Filmmaker Dai Sijie (
He first went to France to learn film making in the 1980s and made three pictures in nine years, struggling all the time to finance them. Which is why he then became an author, writing in French about his boyhood memories in China.
The novel was a best-seller, bringing him fame and enough funds to make another film. So, he returned to filmmaking with an adaptation of his own novel.
The result is as pleasing as the book. Balzac and the Little Chinese Seamstress was the opening film of the Un Certain Regard section at last year's Cannes Film Festival. Earlier this year, the film also represented France for Best Foreign Language film at the Golden Globe Awards.
Apt acting and elegant camera work transforms China's natural landscape into a story replete with touching episodes about the experience of two boys in the Cultural Revolution.
Unlike many films set during the Cultural Revolution, which mostly stress pain, trauma and distorted human minds, Balzac takes a different approach. Dai describes the re-education process almost as if it were a sweet memory, despite the hard labor that government doctrines forced him to undergo.
Luo Ming (Chen Kun,
Later, however, their dull and dirty lives are transformed when they meet the Little Seamstress (Zhou Xun,
Balzac and the Little Chinese Seamstress
Directed by: Dai Sijie
Starring: Zhou Xun, Liu Ye, Chen Kun
Running time: 110 minutes
Taiwan Release: today
Language: In Mandarin
with Chinese subtitles
"I want to change her from an earthy village girl to a sophisticated woman," Luo Ming says. The two of them begin to teach her how to read and introduce her to literature.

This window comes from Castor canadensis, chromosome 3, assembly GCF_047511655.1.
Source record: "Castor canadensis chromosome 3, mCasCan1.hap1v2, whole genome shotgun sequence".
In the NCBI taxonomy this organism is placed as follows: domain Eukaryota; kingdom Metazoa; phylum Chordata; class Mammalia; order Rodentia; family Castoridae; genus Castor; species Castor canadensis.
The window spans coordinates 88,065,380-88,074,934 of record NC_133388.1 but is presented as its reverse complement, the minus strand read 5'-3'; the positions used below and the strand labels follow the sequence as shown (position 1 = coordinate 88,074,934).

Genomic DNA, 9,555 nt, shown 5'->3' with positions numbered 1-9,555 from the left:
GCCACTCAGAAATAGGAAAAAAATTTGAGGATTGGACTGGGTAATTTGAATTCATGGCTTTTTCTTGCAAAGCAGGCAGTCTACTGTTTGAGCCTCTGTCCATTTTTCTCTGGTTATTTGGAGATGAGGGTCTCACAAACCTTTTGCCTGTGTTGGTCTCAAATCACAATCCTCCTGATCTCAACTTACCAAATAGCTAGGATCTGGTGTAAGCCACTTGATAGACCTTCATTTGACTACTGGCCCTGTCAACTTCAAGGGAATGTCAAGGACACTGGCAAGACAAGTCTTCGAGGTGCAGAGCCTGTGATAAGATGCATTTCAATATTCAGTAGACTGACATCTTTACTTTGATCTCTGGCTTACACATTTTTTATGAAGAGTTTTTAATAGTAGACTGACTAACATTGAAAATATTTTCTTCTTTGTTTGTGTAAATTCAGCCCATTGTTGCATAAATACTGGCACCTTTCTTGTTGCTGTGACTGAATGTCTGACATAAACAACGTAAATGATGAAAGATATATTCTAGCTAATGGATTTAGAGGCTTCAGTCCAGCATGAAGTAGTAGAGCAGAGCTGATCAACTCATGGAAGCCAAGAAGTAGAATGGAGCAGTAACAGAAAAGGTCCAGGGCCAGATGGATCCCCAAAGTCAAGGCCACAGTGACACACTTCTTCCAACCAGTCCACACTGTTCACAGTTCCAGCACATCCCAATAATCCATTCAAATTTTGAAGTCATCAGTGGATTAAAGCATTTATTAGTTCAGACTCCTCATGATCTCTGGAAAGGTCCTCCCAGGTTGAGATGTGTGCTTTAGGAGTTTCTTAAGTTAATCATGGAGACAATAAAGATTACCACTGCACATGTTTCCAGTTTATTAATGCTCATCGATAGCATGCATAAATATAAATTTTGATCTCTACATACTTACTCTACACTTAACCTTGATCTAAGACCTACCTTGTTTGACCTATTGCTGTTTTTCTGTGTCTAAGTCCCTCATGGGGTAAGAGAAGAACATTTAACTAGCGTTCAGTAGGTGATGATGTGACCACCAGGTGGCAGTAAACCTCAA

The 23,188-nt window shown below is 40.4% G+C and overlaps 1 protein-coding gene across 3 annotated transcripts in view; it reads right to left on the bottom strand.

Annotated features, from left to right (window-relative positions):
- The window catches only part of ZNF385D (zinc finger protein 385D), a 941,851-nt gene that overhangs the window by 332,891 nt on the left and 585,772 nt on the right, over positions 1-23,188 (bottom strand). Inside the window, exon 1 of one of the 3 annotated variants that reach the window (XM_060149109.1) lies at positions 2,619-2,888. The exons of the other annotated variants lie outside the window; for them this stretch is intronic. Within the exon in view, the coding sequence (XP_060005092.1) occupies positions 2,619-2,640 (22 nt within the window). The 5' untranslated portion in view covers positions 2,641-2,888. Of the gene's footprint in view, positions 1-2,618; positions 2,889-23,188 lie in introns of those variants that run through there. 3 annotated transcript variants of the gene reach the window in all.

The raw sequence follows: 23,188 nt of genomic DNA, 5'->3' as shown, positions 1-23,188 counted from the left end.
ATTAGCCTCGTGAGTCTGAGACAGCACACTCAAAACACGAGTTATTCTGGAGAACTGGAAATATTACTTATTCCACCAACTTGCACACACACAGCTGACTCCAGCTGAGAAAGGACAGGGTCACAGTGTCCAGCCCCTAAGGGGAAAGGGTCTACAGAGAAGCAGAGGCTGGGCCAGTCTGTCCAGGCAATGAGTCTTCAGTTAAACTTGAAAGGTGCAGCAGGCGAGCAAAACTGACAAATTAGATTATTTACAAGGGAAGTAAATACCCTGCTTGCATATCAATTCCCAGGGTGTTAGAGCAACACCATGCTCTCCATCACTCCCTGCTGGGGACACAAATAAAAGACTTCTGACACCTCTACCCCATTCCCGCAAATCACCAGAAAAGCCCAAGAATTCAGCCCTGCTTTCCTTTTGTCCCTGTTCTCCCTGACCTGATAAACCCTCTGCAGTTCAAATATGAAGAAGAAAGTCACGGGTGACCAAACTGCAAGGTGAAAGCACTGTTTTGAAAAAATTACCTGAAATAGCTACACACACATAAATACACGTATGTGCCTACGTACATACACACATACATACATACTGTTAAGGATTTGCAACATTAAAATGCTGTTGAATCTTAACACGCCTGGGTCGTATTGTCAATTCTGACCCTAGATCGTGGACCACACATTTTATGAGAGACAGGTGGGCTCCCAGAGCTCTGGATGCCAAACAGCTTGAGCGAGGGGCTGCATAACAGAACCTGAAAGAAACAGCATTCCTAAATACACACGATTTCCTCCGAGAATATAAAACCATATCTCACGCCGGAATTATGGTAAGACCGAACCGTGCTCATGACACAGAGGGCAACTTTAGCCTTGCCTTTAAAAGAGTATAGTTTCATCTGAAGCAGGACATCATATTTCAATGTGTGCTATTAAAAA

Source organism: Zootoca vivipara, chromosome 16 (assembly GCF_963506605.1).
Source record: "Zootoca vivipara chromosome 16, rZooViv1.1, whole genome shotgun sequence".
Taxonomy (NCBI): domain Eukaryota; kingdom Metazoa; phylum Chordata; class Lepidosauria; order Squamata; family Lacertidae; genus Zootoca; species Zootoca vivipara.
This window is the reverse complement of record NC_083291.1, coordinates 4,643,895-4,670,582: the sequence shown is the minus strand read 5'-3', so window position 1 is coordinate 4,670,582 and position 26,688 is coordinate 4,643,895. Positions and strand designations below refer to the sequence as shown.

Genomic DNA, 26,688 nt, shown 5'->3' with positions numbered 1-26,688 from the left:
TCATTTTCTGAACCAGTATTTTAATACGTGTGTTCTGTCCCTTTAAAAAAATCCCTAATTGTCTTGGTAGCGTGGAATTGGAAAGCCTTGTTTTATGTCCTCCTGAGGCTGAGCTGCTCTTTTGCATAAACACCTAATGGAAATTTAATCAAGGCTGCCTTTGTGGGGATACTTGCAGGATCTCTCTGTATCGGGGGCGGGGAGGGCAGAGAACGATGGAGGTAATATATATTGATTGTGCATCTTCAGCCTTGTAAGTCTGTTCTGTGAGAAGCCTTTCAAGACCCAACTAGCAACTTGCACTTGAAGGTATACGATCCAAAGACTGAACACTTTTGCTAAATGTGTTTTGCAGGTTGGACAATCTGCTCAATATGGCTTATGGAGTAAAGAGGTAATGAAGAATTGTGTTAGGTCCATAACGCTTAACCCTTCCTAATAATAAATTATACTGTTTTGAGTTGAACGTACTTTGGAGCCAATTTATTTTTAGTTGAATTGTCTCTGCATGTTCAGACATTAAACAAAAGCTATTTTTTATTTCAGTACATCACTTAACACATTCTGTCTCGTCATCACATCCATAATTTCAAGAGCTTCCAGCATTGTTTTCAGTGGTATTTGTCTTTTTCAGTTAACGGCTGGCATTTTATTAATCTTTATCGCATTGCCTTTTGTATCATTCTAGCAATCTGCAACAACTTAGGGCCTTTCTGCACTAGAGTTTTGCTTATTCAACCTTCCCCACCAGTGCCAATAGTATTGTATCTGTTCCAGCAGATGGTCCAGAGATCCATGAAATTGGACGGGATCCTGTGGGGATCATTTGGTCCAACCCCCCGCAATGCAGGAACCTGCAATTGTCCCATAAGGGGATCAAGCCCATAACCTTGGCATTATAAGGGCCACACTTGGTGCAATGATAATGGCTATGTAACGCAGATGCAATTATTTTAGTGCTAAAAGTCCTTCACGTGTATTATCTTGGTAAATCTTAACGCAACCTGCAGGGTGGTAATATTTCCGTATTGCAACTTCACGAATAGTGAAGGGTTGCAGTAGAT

The two young men are lousy mine workers but excellent story-tellers. In order to keep his violin (originally perceived to be a bourgeois toy and best thrown away by the village chief), Ma plays a Mozart sonata and convinces the villagers the piece is called "Mozart is always thinking of Chairman Mao."
The pair are asked by the villagers to tell stories about the latest movies shown in town (North Korean and Albanian films only, China's best friends in the 1970s). But instead of repeating tedious propaganda, they suprise with an Alexander Dumas story, "Once upon a time in Albania, there was a man called, the Count of Monte Christo ?."
Then, Luo and Ma steal a case of banned books, including "subversive" novels by Honore de Balzac, Flaubert, Dostoevsky and Gogol. They even find a secret cave where they can read to the Little Seamstress.
It does not take long for a love affair to start, framed by idyllic pastoral scenes of stunning green hills, bubbling streams and romantic caves.
The Little Seamstress may have a simple peasant accent, but she proves bright enough to play at a love triangle involving the two young men masterfully.
Through Balzac, the three discover their passions, ideals and dreams for life. As a result the Little Seamstress decides to get away from a rustic life and a summer of love to go to the city.
Zhou Xun once again shows off her command of the fairy-like, pretty-little-girl role, reprises from Hong Kong Hollywood and Suzhou River. But somehow she's not convincing as a simple village girl.